Friday, 10 October 2014

Sabrina the Teenage Witch: 50 Magical Stories / review by Stephen Theaker

Sabrina the Teenage Witch: 50 Magical Stories (Archie, ebook, 349pp) provides a cheap, comprehensive introduction to one of Archie’s most famous characters, a peppy teenage witch who, much as she did in the successful television series, usually lives with her aunts, Hilda and Zelda, and their talking cat Salem. Salem is an uncle who tried to conquer the world (or, in other stories, broke off his engagement with the head witch) and felinisation was his punishment. Sabrina is a good-hearted girl, but isn’t above using her powers selfishly. She’s usually an agent of karma (turning chauvinists into pigs, for example), at other times its victim.

One problem with the book is that it zags around from one period to another of the comic without a nod to continuity, which will presumably baffle readers who haven’t had the benefit of reading an overview of the series (like the one in Slings and Arrows). In one strip Sabrina’s aunts are green-skinned hags, in another human-looking and pretty, so dateable they end up double-booked. In one strip Sabrina’s dating Harvey and going to school in Riverdale with Archie, Betty and Veronica, in the next she’s at a monster school, her boyfriend is a vampire, and her best friends are an invisible girl (Cleara!) and a genuinely disconcertingly eyeball-headed girl (Eyeda!). The very first story says Sabrina mustn’t fall in love or she’ll lose all her powers and become human, and in the second she’s smooching Harvey on the sofa.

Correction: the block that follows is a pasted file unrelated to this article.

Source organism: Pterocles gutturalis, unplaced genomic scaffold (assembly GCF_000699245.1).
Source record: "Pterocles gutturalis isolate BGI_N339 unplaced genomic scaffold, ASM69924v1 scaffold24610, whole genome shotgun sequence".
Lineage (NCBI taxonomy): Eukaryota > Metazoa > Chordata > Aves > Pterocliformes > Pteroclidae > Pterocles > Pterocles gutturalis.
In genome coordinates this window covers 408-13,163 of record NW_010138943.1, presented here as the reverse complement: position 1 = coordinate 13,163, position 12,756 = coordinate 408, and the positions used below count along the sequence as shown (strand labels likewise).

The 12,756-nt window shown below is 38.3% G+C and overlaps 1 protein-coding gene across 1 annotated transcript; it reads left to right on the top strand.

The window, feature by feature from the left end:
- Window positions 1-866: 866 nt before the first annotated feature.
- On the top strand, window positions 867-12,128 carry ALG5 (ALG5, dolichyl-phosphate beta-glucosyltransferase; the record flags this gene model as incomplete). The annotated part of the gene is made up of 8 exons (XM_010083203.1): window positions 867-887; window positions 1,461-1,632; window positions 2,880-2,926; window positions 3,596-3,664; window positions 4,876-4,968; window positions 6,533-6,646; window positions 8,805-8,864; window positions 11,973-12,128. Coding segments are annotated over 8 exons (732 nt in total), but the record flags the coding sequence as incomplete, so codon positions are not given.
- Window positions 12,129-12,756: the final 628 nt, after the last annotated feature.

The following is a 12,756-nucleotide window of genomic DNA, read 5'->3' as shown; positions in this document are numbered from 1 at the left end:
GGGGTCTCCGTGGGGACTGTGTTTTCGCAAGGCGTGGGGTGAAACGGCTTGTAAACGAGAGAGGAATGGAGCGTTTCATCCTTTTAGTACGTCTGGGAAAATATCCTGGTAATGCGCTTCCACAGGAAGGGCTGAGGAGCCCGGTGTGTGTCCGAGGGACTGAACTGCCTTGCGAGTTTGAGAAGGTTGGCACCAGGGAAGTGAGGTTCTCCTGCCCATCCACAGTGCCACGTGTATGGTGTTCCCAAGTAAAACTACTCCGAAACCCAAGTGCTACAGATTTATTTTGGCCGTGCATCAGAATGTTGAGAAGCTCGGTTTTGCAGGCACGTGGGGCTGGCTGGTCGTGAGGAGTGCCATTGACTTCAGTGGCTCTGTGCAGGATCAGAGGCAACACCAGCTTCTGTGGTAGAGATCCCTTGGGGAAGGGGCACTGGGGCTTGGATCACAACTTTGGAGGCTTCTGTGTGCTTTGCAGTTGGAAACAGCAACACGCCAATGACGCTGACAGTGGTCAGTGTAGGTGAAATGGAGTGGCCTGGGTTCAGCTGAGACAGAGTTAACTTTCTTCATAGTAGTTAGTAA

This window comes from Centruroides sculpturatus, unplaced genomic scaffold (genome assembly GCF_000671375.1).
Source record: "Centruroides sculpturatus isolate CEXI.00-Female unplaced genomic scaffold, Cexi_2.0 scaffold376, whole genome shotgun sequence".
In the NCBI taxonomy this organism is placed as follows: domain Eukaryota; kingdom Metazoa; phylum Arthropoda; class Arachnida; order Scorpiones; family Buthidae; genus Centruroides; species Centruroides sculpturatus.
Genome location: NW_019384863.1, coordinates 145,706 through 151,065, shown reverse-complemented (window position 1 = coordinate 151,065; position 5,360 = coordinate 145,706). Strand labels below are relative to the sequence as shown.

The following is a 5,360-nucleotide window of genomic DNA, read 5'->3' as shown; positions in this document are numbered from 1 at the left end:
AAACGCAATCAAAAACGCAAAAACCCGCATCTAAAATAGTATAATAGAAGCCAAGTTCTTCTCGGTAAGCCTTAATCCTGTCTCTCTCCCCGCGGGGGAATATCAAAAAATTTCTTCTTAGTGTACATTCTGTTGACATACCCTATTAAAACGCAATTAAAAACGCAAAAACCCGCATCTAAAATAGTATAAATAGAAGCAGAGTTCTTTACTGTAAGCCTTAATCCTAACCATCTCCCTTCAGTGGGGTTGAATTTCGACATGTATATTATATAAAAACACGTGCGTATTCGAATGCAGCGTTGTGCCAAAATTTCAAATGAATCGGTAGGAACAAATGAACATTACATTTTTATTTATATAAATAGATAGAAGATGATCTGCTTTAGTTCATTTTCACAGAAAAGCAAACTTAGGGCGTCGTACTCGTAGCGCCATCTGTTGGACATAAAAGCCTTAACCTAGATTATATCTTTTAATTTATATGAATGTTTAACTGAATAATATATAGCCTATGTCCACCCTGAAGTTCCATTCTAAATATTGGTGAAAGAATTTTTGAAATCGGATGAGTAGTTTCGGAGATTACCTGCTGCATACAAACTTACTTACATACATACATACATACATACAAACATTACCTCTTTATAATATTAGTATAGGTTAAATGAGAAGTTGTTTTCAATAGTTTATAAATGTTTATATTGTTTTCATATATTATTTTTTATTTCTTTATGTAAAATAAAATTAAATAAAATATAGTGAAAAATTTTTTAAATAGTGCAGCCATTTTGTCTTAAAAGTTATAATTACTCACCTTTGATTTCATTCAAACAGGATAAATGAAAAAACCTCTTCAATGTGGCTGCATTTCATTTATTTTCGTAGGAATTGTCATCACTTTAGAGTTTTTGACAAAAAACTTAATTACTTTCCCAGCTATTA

I’ve read a lot of Archie comics on Comixology over the last couple of years. A lot. For one thing they’re cheap and plentiful, which is how I like my comics. (Compare with DC, who not so long ago had only single issues on Comixology, and Marvel whose Comixology collections are often extremely expensive.) And they are ideally suited to digital reading. The lovely bright colours look wonderful on digital displays, and the simple layouts and square panels work perfectly in Guided View on any device. Almost any given panel of an Archie book looks like a pop art masterpiece when zoomed to fit an iPad screen.

But this Sabrina collection was not my favourite of them, and my daughters didn’t find it as appealing as I expected either (they adored other digital collections such as Betty’s Story Time and The Archie Wedding, and have become much bigger fans of the Josie and the Pussycats movie since realising that it’s part of this comics world). The stories here are readable enough, and there are a lot of them, but Sabrina in these comics just doesn’t have the zip that Melissa Joan Hart gave her on television. She lacks any strong personality traits – unless being able to cast spells counts as one – and she doesn’t face any real challenges in the stories.

If you’re looking for an Archie comic to hook children into reading, go for Betty, Veronica or Jughead instead.

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